Probably the most widely known musician to have served on the adjudication panel over the years is Dame Eva Turner, a dramatic soprano whose roles in Italian and German operas earned her international renown. After studying at the Royal Academy of Music, she began her stage career with the Carl Rosa Company, before moving to La Scala, finally retiring from performing in 1948. Many of her recordings from her peak during the 1920s and 30s are still available today. Following her retirement, she taught for many years, first in Oklahoma, then later as Professor of Singing at the Royal Academy of Music. Her encouragement of students such as Dame Kiri Te Kanawa led many to go on to have successful careers in their own right, as was the case with her involvement at ROSL.

A warm, conscientious, and dedicated chair of the adjudication panel from 1980 to 1984, she continued her involvement with the AMC well into her 90s. By all accounts, she worked very hard to support the musicians each year, offering encouragement as they came off stage, projecting her voice as she spoke, just as she did when she sang. The photo that most colourfully demonstrates that commanding stage presence and theatricality is her hand gesture in the example (top) from 1982, as Dame Eva stands on stage at the AMC Grand Final just as the end of the Falklands War is announced.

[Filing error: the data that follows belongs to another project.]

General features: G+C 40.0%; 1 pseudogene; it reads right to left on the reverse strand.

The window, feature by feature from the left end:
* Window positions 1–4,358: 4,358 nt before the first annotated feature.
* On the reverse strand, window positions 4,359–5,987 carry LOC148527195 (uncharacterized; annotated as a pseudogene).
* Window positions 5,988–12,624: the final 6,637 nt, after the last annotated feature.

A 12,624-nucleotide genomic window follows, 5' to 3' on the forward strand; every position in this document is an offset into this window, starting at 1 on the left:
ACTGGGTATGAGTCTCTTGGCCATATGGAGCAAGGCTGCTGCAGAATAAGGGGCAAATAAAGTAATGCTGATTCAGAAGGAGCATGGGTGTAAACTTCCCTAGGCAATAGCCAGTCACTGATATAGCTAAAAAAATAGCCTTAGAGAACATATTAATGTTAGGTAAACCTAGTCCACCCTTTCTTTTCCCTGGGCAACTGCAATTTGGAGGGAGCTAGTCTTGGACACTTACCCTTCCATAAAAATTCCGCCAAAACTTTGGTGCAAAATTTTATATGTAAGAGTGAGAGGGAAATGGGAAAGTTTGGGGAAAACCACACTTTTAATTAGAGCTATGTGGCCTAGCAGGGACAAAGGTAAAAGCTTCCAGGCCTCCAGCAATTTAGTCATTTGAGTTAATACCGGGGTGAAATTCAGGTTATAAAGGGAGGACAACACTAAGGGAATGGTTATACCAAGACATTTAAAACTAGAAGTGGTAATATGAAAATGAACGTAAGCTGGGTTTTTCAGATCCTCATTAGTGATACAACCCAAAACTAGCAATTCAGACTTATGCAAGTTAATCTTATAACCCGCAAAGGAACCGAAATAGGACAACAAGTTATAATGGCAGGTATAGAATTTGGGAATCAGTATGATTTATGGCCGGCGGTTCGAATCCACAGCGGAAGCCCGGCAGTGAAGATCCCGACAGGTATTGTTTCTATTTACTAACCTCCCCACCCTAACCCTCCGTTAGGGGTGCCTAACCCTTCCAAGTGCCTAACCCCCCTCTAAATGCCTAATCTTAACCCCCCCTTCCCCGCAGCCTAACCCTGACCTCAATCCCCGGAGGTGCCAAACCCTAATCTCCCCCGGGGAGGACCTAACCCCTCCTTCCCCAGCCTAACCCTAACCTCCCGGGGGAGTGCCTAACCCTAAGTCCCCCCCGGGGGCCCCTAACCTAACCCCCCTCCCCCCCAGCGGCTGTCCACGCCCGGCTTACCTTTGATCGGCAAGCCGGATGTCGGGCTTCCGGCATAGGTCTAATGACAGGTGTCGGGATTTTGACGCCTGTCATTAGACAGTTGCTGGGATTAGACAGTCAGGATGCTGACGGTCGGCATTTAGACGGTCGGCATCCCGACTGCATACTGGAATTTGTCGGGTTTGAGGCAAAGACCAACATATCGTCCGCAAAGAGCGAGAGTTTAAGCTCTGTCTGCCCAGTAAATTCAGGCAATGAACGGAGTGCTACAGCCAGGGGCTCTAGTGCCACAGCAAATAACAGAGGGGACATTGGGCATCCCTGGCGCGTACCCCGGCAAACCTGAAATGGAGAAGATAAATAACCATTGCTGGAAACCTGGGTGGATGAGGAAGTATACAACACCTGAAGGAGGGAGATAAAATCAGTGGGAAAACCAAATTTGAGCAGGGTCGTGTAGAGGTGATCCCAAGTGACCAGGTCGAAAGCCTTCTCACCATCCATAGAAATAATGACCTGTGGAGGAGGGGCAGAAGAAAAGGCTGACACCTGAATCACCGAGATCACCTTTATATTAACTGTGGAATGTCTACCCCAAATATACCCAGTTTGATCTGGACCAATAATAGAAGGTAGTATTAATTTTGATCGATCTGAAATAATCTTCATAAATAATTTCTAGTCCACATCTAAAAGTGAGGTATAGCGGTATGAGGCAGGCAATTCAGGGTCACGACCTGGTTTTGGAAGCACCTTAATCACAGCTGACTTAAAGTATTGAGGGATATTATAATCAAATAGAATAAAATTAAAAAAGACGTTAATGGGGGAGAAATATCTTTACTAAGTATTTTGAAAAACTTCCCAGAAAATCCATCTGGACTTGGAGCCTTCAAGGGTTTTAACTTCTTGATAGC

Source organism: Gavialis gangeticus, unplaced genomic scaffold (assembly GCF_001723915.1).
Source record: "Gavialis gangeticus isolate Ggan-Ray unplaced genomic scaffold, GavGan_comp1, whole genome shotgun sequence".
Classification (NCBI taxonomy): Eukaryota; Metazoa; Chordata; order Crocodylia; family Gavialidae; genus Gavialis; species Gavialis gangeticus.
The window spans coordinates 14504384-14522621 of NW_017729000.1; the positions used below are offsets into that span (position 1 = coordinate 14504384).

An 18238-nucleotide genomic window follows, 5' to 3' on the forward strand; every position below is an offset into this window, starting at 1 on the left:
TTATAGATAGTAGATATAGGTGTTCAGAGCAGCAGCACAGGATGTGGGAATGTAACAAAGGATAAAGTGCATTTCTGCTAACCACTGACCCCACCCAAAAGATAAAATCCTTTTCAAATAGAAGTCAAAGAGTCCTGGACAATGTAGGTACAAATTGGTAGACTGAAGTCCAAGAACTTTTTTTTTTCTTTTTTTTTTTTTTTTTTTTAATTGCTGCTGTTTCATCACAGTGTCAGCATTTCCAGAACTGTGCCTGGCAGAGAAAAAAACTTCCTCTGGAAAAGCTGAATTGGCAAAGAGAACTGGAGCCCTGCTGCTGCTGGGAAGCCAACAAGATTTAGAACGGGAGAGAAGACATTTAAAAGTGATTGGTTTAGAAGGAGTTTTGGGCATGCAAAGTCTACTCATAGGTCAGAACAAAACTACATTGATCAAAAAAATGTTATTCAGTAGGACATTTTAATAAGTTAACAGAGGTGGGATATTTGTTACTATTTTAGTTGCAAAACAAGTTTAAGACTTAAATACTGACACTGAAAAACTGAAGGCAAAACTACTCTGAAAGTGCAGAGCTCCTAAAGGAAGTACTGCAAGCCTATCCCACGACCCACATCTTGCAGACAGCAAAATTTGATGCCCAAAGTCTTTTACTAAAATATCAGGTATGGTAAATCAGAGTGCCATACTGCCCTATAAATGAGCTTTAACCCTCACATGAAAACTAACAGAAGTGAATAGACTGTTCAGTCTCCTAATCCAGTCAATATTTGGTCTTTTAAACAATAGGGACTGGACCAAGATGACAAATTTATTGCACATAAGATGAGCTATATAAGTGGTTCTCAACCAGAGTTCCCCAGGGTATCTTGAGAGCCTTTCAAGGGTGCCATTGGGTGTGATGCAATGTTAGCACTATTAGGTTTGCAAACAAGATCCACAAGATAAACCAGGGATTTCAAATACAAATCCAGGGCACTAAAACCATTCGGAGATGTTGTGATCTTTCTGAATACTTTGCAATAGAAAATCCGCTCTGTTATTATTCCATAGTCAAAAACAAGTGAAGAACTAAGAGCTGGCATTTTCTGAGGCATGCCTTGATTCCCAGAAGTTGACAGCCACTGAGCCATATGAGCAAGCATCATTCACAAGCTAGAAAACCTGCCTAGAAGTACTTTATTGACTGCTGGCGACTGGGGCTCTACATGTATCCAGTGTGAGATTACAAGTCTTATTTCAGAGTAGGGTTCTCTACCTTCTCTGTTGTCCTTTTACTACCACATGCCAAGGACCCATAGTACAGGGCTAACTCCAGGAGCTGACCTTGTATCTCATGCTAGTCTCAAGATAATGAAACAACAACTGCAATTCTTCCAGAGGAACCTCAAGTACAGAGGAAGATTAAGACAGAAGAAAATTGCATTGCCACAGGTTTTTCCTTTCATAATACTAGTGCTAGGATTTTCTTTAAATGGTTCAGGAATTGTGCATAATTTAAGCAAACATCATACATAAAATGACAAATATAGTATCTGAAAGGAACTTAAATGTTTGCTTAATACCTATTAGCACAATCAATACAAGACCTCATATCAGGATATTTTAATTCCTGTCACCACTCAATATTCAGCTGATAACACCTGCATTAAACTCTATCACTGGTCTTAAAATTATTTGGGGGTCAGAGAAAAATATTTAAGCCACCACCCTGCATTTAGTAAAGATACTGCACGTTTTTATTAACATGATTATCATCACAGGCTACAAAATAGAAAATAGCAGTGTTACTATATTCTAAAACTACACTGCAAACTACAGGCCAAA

These three represent just a tiny snapshot of the calibre of women involved in making the competition what it is today. Many others, such as Joan Kemp Potter, Patricia Stammers, Joan Davis and Dame Myra Hess, to name just a few, have all played their part. Long may this tradition continue as the AMC heads towards its 70th anniversary and beyond.

Book your tickets for this year's AMC, which begins on Tuesday 11 February, here.